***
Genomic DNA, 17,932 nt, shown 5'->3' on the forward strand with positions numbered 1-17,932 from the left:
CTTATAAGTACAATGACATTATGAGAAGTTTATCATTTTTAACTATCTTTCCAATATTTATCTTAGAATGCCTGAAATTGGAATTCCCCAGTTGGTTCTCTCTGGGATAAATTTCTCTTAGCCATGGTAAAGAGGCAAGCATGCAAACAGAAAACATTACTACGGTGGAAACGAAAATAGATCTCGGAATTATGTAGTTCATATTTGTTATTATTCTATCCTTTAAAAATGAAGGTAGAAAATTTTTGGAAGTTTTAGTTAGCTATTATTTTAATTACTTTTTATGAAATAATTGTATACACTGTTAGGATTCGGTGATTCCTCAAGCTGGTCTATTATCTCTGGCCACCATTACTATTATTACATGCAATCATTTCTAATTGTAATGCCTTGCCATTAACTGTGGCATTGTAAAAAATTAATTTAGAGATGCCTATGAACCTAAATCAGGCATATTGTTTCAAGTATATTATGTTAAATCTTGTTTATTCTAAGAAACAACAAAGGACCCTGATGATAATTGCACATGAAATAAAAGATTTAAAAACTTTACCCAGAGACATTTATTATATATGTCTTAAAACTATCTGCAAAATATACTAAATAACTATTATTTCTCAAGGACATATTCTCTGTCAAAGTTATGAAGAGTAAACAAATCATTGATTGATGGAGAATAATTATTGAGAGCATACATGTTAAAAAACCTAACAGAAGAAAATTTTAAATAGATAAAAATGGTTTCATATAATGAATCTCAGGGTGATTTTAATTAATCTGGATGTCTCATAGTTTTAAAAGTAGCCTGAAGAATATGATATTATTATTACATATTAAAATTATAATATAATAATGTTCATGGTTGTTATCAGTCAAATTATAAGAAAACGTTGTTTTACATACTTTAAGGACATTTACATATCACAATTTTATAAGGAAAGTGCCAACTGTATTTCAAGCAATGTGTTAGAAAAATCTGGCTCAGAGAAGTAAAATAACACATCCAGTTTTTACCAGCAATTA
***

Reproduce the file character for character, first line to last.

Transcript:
Genomic DNA, 17,932 nt, shown 5'->3' on the forward strand with positions numbered 1-17,932 from the left:
CTTATAAGTACAATGACATTATGAGAAGTTTATCATTTTTAACTATCTTTCCAATATTTATCTTAGAATGCCTGAAATTGGAATTCCCCAGTTGGTTCTCTCTGGGATAAATTTCTCTTAGCCATGGTAAAGAGGCAAGCATGCAAACAGAAAACATTACTACGGTGGAAACGAAAATAGATCTCGGAATTATGTAGTTCATATTTGTTATTATTCTATCCTTTAAAAATGAAGGTAGAAAATTTTTGGAAGTTTTAGTTAGCTATTATTTTAATTACTTTTTATGAAATAATTGTATACACTGTTAGGATTCGGTGATTCCTCAAGCTGGTCTATTATCTCTGGCCACCATTACTATTATTACATGCAATCATTTCTAATTGTAATGCCTTGCCATTAACTGTGGCATTGTAAAAAATTAATTTAGAGATGCCTATGAACCTAAATCAGGCATATTGTTTCAAGTATATTATGTTAAATCTTGTTTATTCTAAGAAACAACAAAGGACCCTGATGATAATTGCACATGAAATAAAAGATTTAAAAACTTTACCCAGAGACATTTATTATATATGTCTTAAAACTATCTGCAAAATATACTAAATAACTATTATTTCTCAAGGACATATTCTCTGTCAAAGTTATGAAGAGTAAACAAATCATTGATTGATGGAGAATAATTATTGAGAGCATACATGTTAAAAAACCTAACAGAAGAAAATTTTAAATAGATAAAAATGGTTTCATATAATGAATCTCAGGGTGATTTTAATTAATCTGGATGTCTCATAGTTTTAAAAGTAGCCTGAAGAATATGATATTATTATTACATATTAAAATTATAATATAATAATGTTCATGGTTGTTATCAGTCAAATTATAAGAAAACGTTGTTTTACATACTTTAAGGACATTTACATATCACAATTTTATAAGGAAAGTGCCAACTGTATTTCAAGCAATGTGTTAGAAAAATCTGGCTCAGAGAAGTAAAATAACACATCCAGTTTTTACCAGCAATTA